5/ I have seen that Amiodarone, when taken as a bolus, has a massive influence on rate not just rhythm. It is incorrect to say that Amiodarone 'is' a rate controller.

10 Replies

Well, after having read this 3 times I can only say that it is a good job you know what you are doing!

I had a (simple?) Chemical cardioversion with Amiodarone in cardiac unit over 2/3 days about 23 years ago and was discharged on the drug......stayed on it for about 18 months and then changed to Disopyramide. A lot of water under the bridge......more recently 24hr iv Amiodarone couldn't budge my AF.



Sorry to hear that 24 hours of intravenous Amiodarone failed.

That is certainly one method -- it is documented somewhere in the methods used when people need treatment for life threatening rate and rhythm problems. The sort of thing that Cardiologists in the Emergency department use.

The key difference with my doctor was he used the method of the 'bolus' of Amiodarone. He wanted a sudden high dose to hit the heart, like a diffuse electrical hit. He knew from experience this could be achieved orally. He knew from experience that oral is safer than iv. He knew from my experience that I could tolerate (stomach etc) a high dose orally.

In this case, it is a good job my doctor knew what he was doing, and that (with difficulty) I had broke through to trusting him enough to try it. Disagreements what to do afterwards were another story.


The reason for a high initial dose when administering Amiodarone is because it has a very long half life of about a month. If you were to start out on the maintenance dose without an initial loading dose first, it would take several weeks before you reached a high enough blood concentration to actually do anything.

When the crash team put me on Amiodarone in 2014 they used IV for the initial loading dose. The first 500cc bag was emptied into my arm in 20 minutes flat, with the drip pump whining like a banshee instead of the usual 'tick....tick...tick'. That was followed by another bag over the next 24 hours, by which time my arms were sore, and bulging like Popeye's.


I follow you. They did put in a high initial dose, fast, which creates a bolus that hit the heart. In your case, it unfortunately had little effect. Loading is important for Amiodarone, when you want it in your system. With tablets there are two ways of doing loading: short sharp shock, and spaced.

You got your 'bolus' intravenously, I received it orally.

Bolus, and Loading, are two different concepts.

My doctor said that if the second bolus had failed he would then have used the 'last resort' which is the shocks. I would also have been prepped, by having the Amiodarone in my system. If the electrical shocks then fail, the Amiodarone would be discontinued. If the NSR is achieved, then my doctor likes to keep me on Amiodarone as long as possible. At that point, it becomes a matter of judgement when to stop.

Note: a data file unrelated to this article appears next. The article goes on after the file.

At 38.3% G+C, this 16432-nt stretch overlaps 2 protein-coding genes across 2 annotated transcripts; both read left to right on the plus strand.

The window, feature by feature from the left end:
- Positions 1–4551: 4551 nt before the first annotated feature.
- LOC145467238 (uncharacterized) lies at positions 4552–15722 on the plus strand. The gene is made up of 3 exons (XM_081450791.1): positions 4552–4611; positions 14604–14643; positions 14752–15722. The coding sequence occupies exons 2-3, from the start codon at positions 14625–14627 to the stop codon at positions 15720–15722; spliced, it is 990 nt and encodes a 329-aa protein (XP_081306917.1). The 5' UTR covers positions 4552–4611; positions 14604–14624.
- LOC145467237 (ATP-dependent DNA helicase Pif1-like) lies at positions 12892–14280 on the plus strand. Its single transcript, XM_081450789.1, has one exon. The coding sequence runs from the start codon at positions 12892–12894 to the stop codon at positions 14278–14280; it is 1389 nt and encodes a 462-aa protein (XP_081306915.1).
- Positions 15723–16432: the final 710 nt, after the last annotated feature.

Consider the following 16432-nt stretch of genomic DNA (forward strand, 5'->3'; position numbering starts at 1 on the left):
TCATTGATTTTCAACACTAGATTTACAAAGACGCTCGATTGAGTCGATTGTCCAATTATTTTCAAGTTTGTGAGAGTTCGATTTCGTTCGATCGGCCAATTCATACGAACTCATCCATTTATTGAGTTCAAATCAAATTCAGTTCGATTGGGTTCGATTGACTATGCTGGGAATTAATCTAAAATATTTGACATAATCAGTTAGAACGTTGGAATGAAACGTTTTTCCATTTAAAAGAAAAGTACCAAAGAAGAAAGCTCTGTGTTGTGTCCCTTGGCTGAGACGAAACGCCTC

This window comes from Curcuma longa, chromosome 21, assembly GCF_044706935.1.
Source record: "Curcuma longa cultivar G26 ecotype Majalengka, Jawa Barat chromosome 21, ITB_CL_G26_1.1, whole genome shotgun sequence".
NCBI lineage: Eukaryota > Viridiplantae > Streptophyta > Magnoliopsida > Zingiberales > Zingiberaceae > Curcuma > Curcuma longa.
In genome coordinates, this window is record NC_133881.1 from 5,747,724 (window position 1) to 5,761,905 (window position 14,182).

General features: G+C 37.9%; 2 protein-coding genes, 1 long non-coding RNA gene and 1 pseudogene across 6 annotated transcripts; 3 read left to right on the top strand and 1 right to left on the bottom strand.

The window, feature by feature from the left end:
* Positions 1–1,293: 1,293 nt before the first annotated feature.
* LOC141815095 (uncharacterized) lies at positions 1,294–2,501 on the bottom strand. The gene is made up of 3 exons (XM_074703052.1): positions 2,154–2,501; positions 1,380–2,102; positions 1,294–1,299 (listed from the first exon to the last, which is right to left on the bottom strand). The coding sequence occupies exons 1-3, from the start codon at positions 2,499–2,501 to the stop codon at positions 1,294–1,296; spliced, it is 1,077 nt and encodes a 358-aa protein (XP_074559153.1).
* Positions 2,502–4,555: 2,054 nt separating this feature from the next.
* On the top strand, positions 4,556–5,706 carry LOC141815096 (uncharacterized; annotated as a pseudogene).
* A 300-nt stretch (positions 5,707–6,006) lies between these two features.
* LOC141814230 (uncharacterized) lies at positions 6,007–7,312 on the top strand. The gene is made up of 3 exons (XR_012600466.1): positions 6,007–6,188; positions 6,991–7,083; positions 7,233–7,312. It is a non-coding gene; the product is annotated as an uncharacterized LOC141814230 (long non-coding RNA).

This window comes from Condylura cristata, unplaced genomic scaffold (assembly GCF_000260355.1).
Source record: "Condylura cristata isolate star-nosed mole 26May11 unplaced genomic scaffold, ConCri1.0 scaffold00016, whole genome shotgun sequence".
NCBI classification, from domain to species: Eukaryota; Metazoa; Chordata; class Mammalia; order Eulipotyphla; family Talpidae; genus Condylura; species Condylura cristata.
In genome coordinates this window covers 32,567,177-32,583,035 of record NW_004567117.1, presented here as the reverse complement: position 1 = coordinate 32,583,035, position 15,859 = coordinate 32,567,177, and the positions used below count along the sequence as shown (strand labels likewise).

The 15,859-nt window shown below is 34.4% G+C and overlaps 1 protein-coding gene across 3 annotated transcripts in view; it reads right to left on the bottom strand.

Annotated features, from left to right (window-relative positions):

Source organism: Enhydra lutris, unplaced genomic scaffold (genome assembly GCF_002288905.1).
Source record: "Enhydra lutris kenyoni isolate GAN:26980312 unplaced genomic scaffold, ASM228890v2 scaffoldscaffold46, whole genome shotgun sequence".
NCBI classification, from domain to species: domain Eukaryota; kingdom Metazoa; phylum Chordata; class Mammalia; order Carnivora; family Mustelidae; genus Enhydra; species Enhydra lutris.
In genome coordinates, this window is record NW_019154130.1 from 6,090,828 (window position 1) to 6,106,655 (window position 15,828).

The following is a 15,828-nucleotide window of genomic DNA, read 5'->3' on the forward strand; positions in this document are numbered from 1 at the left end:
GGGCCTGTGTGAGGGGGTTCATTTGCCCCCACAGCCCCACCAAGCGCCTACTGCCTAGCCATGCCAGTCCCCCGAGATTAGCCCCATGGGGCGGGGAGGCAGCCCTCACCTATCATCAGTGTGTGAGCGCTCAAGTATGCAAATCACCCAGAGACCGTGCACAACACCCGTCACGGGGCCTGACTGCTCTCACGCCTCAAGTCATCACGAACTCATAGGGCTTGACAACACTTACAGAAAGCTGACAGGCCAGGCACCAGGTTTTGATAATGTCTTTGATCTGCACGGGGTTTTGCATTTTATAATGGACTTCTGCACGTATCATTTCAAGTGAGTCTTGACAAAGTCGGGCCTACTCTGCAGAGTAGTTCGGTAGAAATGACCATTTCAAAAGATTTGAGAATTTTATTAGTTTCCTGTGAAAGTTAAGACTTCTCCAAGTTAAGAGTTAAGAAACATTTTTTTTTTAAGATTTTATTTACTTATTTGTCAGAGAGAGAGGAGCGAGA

I think there is a case for using Amiodarone as another type of PIP, without using it for prophylaxis afterwards.


Little effect? The Amiodarone worked fine for me, my heart rate was down to a safe level within about half an hour, and back to normal after a couple of days.

Amiodarone isn't practical as a PIP because the half life is too long, you would have to scoff a whole packet to get anywhere near a therapeutic dose.


Yes, the first attempt had little effect on me.

There is a major difference between hitting the heart hard, with a bolus of medicine, and achieving a therapeutic dose! For my first bolus I took 1600mg! The doctor would have given me more, but he feared that I would over-react, and the heart rate would drop too low, along with low blood pressure. He might have given me more if it was started in the morning but I was started in the evening.

In your case, it seems like you had a high initial dose. That was NOT just for the loading. It was to speedily send a wave of this chemical into your system, like a tidal wave. It worked first time for you.

For me, he did that wave orally. And it did not work the first time. I know, I was resting in hospital all night, watching the ECG, heart rate, and hourly blood pressure readings. I saw when the Amiodarone began to have an effect. I then saw the battle, to reduce the rate and to regularise the rhythm. I saw my heart rate get to a normal 55 (normal for 3am) then the irregularities increased and the rate increased in compensation. Therefore, the first tidal wave had shown signs of working, and we agreed a second attempt.